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The main event | Global boost for eventing

This article was produced in association with FEI

Michael Jung is one of the toughest competitors you’ll find in any sport. Back in 2015, at a major eventing competition, this champion equestrian broke his ankle falling off his first horse but told no one of his injury before going on to win on a second horse. A few days later he triumphed in the FEI European Championships.

This 35-year-old from Germany is the perfect poster boy for the equestrian sport known as eventing. Combining brilliant technique, meticulous attention to detail, an almost devil-may-care courage and, perhaps most importantly, a seemingly telepathic relationship with the horses he rides, he is one of the most successful eventers of all time. In both team and individual eventing he has won gold medals in six European Championships competitions, at two FEI World Equestrian Games™, and in three Olympic Games competitions.

His chosen sport is arguably the most adrenalin-fuelled, courageous and diverse equestrian event there is. Often compared to triathlon, it sees riders and horses competing (either as individuals or in national teams) across the three disciplines of jumping, dressage and cross-country, with the scores from each counting towards an overall total.

For the uninitiated, this is how most eventing competitions work: first off, rider and horse compete in dressage – a series of prescribed balletic movements in an arena, scored by a panel of judges. Then they negotiate the cross-country course, an outdoor rural circuit several miles long, featuring around 30 fixed obstacles which must all be jumped at speed.

Finally there is the jumping discipline, where horse and rider take on multiple fences within a ringed stadium. One particularly challenging aspect of eventing is that the same horse must compete in all three disciplines.

Global reach

Overseen by equestrian sport’s international governing body, the Fédération Équestre Internationale (FEI), eventing takes place at almost 650 venues around the world, with well established events in the US, Australia, the UK, France and Ireland. The FEI counts nearly 5,700 eventing riders among its registered members, and 9,000 horses – mainly thoroughbreds or part-thoroughbreds.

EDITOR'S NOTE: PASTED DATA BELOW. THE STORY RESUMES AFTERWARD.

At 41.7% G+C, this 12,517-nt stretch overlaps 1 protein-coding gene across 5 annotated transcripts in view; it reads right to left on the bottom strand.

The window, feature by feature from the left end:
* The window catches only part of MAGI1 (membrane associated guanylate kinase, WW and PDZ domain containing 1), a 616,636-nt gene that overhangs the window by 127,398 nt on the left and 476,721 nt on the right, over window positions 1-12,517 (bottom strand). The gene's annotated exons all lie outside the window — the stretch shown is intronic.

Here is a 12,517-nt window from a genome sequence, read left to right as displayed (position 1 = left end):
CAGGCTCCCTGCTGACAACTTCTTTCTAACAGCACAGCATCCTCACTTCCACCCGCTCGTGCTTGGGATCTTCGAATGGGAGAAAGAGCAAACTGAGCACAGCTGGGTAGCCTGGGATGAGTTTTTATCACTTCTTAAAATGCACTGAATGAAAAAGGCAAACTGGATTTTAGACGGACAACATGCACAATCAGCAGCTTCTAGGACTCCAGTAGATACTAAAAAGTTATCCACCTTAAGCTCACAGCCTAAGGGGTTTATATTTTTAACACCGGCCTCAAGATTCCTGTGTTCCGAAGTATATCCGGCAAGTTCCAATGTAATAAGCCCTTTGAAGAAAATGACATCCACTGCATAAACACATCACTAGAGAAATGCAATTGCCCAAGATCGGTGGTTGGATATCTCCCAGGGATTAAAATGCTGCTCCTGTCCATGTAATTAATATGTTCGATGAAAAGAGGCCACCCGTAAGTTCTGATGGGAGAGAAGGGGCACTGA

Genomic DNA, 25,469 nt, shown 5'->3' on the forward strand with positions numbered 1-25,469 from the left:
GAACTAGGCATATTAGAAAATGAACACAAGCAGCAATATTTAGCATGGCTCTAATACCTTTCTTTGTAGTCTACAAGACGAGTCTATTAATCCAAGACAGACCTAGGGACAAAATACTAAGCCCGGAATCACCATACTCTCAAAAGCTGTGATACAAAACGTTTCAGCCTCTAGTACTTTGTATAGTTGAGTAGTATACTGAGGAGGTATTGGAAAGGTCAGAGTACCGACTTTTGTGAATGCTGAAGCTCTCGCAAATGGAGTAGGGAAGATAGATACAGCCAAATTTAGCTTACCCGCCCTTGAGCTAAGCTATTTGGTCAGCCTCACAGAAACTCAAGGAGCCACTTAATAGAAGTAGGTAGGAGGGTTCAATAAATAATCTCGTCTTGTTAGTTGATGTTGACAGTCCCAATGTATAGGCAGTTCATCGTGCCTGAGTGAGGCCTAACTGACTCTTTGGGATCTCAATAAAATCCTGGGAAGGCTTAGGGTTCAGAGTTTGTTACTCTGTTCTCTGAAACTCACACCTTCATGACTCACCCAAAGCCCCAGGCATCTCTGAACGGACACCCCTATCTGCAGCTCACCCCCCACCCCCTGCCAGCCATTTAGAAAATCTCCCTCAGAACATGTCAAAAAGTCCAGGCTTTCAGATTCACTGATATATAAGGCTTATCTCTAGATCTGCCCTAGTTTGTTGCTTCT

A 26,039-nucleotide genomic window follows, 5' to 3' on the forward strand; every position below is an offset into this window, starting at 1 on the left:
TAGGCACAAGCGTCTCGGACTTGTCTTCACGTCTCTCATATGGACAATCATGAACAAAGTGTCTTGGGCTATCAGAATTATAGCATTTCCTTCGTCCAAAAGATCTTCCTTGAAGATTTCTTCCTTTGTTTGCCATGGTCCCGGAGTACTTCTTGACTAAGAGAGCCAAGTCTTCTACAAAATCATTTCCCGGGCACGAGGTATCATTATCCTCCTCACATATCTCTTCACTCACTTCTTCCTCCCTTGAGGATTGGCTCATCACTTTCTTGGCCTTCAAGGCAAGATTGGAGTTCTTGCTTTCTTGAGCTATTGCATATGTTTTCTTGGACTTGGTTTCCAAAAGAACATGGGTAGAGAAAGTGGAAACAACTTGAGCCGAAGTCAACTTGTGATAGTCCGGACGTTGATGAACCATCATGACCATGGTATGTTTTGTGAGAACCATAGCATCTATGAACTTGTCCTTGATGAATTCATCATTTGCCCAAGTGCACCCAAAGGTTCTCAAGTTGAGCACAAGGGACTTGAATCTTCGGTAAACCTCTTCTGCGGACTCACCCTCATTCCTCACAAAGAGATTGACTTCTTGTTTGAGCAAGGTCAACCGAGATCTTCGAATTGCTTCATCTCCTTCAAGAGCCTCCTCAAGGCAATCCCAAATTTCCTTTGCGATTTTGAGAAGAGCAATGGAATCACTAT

The highest-profile stage for the sport is of course the Olympic Games. Outside of this there is eventing at the FEI World Equestrian Games™ (the ultimate equestrian world championship held every four years and alternating with the Olympic Games), plus many other FEI events, including the European Championships and other regional championships.

A team series of eventing that has made huge strides in recent years is the FEI Nations Cup™ Eventing. Comprising nine events, staged across Europe and USA between March and October every year, it started in 2012. The most recent champions were Germany.

Of the three eventing disciplines, it is often the cross-country that fans love the most. Not surprising, really, when you consider the non-stop action on offer.

In fact you really ought to call it an adrenalin sport. At the elite level, each rider-and-horse team must face 30 fences or more, as well as other obstacles such as ponds, streams, banks and ditches, during their timed gallop around the course. Both team members must be skilful, athletic and fearlessly brave, with penalties added for missing or refusing any obstacle.

As spectators watch the competitors zip past at top speed, they experience the sport with all of their senses. The course set-up often allows them to view both horse and rider from very close quarters, even as the athletes launch themselves over the fences. Get too close and they risk being spattered by mud flicked up by the horses’ hooves.

Meanwhile the drumming of those same hooves and the cheering of other fans fills the air. Fans are even close enough to smell the horses sweat as they exert themselves. This is equestrian sport at its most intense.